LC50 test

The LC50 test was first conducted based on the OECD guideline on acute toxicity test using earthworms54. Briefly, 1 ml solutions of TPHP (Sigma-Aldrich, CAS 115-86-6) in acetone were pipetted onto a filter paper disk of 12.5 cm2 placed in amber glass jars. A geometric series of concentrations of 0.000128, 0.00128, 0.0128, 0.128, 1.28 mg/cm2 TPHP were prepared with 10 replicates. The filter papers were placed in a fume hood for 4 h to allow acetone evaporation before earthworm dermal exposure under dark conditions. Based on the recorded mortalities after 48 h exposure under these concentrations, another two medium concentrations of 0.0043 and 0.0085 mg/cm2 were further tested using the same protocol.

Acute exposure

The acute exposure assay was conducted on filter paper disks similar to the LC50 test. LC50 was first calculated as 4.25 μg/cm2 (Supplementary Fig. S1). TPHP concentrations in the acute exposure experiment were set as 1/10 and 1/5 of the LC50, i.e. 0.425 and 0.85 μg/cm2, respectively. The control consisted of solvent applied to filter paper disks. Worms were collected after exposure of 24 h and 48 h. Eight replicates were prepared and in each replicate one worm was used.

Chronic exposure

Chronic exposure was conducted in soil microcosm using a silty clay loam soil collected from the campus of National University of Singapore. The soil pH was 7.8 and organic matter content was 7.7%. After stones and plant residues were removed from the soil, the soil was air dried, ground and sieved through a 1-mm sieve before being used in assays.

Acetone (0.2 ml) containing TPHP was dispensed onto 20 g of soil, which was then placed in fume hood for 30 min to allow solvent evaporation. Concentrations of 0, 10 and 50 mg TPHP per kg were prepared by thorough mixing of the spiked soil with 80 g clean soil. Water was added to the prepared soils to reach 25% (weight percentage) before adding worms. All glass beakers were placed in the dark at 18 °C. There were 8 replicates in each concentration, and one worm was used in each replicate. Worms were fed with 5 g sheep manure containing 0, 10 or 50 mg/kg TPHP every 7 days. Soil spiked with TPHP without earthworms and with addition of sheep manure was prepared with three replicates in the same protocol. Worms were collected after 28 days exposure, rinsed and placed onto a wet filter paper in a beaker for 24 h in the dark to empty the gut contents. Three replicates of soil with and without earthworms were sampled at day 0, 1, 2, 3, 5, 8, 13, 21 and 28 after TPHP spiking and kept at −80 °C until extraction.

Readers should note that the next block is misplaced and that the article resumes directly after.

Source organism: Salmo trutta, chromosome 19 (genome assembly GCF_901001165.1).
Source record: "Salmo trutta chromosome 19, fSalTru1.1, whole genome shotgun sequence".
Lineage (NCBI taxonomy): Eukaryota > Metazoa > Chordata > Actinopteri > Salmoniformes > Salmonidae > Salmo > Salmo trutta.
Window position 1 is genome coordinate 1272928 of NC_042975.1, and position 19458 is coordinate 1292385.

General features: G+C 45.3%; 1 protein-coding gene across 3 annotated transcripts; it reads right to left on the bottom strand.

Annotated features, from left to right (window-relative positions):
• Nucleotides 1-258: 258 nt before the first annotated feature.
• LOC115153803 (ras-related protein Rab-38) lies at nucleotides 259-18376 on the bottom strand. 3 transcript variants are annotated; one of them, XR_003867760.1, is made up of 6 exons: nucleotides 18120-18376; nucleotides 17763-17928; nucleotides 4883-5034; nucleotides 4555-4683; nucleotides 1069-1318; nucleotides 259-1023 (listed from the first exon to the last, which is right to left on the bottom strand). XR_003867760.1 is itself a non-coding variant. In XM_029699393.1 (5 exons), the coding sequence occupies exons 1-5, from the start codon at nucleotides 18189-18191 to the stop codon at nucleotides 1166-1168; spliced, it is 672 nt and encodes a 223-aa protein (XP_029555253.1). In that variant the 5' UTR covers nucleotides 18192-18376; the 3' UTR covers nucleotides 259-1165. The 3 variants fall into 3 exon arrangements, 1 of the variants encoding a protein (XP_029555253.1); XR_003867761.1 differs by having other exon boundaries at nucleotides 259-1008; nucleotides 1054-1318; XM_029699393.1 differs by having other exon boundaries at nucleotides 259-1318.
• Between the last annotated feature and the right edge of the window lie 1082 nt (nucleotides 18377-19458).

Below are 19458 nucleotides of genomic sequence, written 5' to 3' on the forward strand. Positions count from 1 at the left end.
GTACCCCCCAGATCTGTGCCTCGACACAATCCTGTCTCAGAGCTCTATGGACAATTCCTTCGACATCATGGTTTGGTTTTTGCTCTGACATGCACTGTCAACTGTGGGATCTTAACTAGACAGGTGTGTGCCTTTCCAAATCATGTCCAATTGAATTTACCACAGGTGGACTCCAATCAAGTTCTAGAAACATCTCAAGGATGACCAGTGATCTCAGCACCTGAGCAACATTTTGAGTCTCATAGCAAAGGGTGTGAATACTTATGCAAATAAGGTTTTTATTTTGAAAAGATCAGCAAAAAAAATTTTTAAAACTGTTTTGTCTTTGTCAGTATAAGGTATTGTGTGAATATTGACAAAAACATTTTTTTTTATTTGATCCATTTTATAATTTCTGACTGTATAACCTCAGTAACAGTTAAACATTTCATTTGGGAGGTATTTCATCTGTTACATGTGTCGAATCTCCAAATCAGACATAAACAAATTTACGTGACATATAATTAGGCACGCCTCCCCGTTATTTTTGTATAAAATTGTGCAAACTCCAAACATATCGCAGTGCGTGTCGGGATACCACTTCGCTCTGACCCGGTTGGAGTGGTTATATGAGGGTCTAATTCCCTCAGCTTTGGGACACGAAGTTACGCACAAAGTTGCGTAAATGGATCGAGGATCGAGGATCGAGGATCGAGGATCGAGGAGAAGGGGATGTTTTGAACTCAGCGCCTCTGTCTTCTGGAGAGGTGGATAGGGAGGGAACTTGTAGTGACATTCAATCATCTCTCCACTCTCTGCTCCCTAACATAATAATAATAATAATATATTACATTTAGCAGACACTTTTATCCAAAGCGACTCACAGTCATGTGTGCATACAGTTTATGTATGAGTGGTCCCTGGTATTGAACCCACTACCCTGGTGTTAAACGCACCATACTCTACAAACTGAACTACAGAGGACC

Simultaneous extraction of TPHP metabolites and endogenous metabolites of earthworm

Collected worms were all flash-frozen and ground in liquid nitrogen using mortar and pestle, then kept at −80 °C until extraction. To simultaneously extract TPHP metabolites and endogenous metabolites of earthworm, 600 μl ice cold methanol (LC-MS grade)/ultrapure water (volume ratio 4:1) containing internal standard N-9-Fmoc-L-glycine (20 mg/l, Sigma Aldrich, CAS 29022-11-5, >98%) was added to 50 mg worm tissue. The mixture was homogenized with three zirconium oxide beads (2.8 mm diameter) at medium speed for 60 s and two times using a Minilys homogenizer (Bertin Technologies, France). Then, the mixture was vortexed for 5 min, placed on dry ice for 15 min, and centrifuged at 14000 rpm for 10 min at 4 °C. The supernatant was transferred to a sample vial and analysed by LC-QTOF. An aliquot of 50 μl was dried in a vacuum concentrator (Labconco, MO, USA) at 4 °C for further derivatization and analysis via GC-MS.

GC-MS derivatization and analysis